Vaccines are powerful weapons against many human diseases, especially infectious diseases. In response to coronavirus infections, Creative Biostructure, with its expertise in structural biology and protein engineering, now provides comprehensive preclinical research services for the development of recombinant subunit vaccines for coronavirus infection. Our scientists are working to improve structure-based vaccine design and develop novel methods that can increase accessibility and reduce costs.
Although inactivated or attenuated virus vaccines based on the whole cell structure have achieved great success, they have many shortcomings. First, they need to deal with highly active virus strains, so they must be developed in a laboratory with specific specifications. Secondly, their antigen components are diverse, thus the immune response caused by them is more complex and intense.
In order to solve these problems, some subunits of the pathogen that can induce the specific immune response of the human body are prepared as vaccines, thereby avoiding the side effects caused by viral replication and the unwanted immune response, and greatly improving the safety of the vaccine. However, a disadvantage of these high-purity subunit vaccines is that due to the lack of many intrinsic pathogenic characteristics of the pathogen, their immunogenicity is generally not high, which makes it difficult to induce a specific immune response in vivo. Therefore, some adjuvants (such as aluminum hydroxide) need to be added to stimulate the body’s immune response, to improve the body’s ability to respond to such subunit vaccines.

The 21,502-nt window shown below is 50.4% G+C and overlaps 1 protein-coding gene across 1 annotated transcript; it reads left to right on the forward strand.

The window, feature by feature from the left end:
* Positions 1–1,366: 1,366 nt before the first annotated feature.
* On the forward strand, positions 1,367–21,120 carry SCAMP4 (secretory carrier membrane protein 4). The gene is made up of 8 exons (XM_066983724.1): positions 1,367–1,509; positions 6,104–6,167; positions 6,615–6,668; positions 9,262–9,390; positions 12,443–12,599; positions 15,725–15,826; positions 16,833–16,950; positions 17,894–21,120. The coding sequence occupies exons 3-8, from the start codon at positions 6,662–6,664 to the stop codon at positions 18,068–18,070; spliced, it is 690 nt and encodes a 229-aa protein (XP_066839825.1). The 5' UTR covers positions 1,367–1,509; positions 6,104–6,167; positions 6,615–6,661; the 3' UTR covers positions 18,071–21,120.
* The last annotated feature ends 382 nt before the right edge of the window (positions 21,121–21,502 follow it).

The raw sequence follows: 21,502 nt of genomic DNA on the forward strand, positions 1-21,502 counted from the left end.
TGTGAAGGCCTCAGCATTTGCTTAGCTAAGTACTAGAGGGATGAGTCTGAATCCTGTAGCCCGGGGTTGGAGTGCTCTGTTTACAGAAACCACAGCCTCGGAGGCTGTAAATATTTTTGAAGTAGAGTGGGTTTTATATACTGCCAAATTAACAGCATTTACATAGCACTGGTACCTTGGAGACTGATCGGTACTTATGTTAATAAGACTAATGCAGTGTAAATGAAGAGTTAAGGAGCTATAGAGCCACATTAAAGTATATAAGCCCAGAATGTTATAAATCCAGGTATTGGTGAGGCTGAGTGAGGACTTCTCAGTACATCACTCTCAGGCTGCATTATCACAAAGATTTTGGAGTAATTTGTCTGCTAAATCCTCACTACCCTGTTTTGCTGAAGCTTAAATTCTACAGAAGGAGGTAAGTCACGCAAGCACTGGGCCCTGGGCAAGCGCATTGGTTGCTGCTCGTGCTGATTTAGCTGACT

Creative Biostructure provides some preclinical research services for the development of recombinant subunit vaccines for SARS-CoV-2. Subunit vaccines contain only antigens that can induce specific immune responses. Our various protein expression systems, such as those of E. coli, yeast, insect cells, and mammalian cells, and advanced protein purification techniques and equipment ensure the preparation of high-purity antigens.
The immunogenicity deficiency of subunit vaccines is due to the loss of many characteristics of the pathogen, such as structural and conformational distortions of these subunits. The spike (S) protein of SARS-CoV-2 usually binds to the host cell surface receptor ACE2 in the form of a trimer and mediates subsequent virus entry in vivo, thus the trimer S protein theoretically has better immunogenicity. As an expert in protein structural biology, we can use novel technologies to simulate the original pathogen protein structure to increase the immunogenicity of subunit vaccines.
If you are interested in the development of subunit vaccines for coronavirus, please feel free to contact us, and our customer service representatives are available 24 hours a day from Monday to Sunday. Our professional and dedicated experts will provide comprehensive pre-sales and after-sales services, as well as complete technical support and custom solutions.